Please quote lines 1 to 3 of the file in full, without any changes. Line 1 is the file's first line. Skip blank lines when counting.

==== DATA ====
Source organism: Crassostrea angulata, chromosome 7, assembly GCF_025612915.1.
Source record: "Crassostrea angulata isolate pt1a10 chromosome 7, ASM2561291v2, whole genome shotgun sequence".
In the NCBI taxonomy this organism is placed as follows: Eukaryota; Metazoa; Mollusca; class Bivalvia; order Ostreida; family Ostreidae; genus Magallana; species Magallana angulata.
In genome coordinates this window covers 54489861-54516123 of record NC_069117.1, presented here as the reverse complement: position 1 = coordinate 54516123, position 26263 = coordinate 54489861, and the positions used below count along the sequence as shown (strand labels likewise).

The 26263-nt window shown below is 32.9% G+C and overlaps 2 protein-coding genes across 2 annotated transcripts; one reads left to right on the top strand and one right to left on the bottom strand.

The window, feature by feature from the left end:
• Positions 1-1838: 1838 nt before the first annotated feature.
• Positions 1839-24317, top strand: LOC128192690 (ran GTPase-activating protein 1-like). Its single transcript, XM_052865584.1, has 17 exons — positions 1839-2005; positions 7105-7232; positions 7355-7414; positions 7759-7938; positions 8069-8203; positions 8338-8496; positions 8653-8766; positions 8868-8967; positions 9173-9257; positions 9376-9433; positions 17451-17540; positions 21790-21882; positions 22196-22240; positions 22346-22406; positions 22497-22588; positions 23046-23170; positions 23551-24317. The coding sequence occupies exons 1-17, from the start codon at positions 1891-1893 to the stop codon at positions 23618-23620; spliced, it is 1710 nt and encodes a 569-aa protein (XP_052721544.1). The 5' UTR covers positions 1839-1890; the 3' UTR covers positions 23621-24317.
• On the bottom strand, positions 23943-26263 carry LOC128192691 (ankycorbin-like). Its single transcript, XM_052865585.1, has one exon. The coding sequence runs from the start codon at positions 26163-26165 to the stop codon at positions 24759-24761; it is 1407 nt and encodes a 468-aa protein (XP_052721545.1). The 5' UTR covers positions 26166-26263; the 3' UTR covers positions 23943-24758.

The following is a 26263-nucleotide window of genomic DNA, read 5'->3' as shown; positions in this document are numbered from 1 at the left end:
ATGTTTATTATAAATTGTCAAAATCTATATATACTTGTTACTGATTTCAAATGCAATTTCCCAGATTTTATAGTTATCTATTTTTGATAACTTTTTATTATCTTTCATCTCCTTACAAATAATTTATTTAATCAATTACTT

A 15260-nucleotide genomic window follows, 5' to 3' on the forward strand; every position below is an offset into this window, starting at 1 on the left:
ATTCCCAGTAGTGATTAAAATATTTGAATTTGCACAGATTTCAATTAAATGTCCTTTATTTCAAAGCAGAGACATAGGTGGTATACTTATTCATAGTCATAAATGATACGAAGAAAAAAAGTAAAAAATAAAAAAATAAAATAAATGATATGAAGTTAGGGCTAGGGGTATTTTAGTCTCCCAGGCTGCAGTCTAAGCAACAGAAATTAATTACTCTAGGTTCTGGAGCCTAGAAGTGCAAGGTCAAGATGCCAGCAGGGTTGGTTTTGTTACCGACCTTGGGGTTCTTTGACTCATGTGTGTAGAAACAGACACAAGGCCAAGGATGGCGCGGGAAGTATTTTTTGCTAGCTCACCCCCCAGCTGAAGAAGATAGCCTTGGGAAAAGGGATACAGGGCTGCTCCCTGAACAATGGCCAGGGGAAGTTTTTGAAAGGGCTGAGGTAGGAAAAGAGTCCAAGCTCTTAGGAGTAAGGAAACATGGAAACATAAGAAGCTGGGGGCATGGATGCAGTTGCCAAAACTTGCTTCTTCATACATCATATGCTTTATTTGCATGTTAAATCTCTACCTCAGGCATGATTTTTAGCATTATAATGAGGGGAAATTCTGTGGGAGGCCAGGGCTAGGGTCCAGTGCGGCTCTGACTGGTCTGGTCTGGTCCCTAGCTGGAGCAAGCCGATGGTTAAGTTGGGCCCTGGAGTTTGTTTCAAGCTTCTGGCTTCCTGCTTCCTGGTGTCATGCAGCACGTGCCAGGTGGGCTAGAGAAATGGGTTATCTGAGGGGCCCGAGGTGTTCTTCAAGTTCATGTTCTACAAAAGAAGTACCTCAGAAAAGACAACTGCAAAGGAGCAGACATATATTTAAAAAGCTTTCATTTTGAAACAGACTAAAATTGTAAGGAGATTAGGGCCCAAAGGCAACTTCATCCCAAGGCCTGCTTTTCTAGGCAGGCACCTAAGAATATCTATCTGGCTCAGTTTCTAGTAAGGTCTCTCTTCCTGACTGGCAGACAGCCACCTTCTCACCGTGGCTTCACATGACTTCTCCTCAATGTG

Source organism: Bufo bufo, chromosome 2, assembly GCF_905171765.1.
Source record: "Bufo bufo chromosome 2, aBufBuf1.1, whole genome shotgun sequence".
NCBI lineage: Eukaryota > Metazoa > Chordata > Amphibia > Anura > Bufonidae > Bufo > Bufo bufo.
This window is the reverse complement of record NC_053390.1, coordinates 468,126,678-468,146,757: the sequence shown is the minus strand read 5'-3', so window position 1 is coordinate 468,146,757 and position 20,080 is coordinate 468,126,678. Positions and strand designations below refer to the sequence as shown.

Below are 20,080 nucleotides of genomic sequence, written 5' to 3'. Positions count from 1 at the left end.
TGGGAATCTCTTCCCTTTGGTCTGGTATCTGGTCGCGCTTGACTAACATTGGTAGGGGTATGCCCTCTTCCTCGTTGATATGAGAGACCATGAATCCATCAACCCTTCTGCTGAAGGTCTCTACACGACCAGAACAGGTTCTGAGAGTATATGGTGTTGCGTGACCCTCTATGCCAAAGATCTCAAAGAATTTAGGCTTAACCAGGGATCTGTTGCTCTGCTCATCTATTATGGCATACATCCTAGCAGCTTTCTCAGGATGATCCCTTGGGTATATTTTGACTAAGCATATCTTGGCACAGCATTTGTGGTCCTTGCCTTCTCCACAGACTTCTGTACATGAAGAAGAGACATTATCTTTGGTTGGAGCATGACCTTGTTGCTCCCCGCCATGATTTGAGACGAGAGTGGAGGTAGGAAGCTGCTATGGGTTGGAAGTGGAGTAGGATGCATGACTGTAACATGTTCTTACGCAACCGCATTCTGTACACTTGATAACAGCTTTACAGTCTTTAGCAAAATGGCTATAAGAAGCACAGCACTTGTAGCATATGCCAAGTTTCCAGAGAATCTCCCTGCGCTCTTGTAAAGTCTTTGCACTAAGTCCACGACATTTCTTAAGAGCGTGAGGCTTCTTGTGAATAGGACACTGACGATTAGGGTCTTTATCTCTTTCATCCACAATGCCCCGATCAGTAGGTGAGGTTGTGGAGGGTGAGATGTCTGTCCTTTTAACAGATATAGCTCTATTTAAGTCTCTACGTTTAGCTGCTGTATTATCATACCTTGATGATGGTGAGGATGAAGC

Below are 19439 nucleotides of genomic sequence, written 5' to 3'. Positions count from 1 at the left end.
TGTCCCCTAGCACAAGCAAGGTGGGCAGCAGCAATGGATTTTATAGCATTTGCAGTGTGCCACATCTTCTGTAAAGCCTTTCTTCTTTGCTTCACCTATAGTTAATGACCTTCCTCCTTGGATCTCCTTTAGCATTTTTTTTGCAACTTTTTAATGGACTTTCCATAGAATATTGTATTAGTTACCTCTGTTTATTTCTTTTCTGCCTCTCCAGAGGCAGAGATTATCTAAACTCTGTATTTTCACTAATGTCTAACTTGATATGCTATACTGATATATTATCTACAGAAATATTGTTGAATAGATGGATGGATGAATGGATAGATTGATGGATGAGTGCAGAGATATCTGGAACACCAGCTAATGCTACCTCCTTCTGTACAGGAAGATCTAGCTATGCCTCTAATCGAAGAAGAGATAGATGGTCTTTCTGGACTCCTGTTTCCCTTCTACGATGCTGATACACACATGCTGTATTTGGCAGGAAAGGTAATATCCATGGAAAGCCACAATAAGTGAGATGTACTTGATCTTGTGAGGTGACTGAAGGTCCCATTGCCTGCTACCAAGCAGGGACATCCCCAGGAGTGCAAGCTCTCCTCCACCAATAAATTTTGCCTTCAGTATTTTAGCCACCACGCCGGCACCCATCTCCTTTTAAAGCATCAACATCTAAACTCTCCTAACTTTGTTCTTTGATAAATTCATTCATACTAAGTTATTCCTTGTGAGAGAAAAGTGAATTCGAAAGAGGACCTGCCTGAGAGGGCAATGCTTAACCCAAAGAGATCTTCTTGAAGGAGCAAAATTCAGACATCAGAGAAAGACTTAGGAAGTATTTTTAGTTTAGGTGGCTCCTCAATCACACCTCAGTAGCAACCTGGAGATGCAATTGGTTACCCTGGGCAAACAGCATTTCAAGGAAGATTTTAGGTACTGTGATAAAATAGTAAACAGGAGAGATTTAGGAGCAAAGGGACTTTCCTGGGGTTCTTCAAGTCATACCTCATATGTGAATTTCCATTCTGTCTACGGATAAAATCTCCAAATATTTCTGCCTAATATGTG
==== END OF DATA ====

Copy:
Source organism: Crassostrea angulata, chromosome 7, assembly GCF_025612915.1.
Source record: "Crassostrea angulata isolate pt1a10 chromosome 7, ASM2561291v2, whole genome shotgun sequence".
In the NCBI taxonomy this organism is placed as follows: Eukaryota; Metazoa; Mollusca; class Bivalvia; order Ostreida; family Ostreidae; genus Magallana; species Magallana angulata.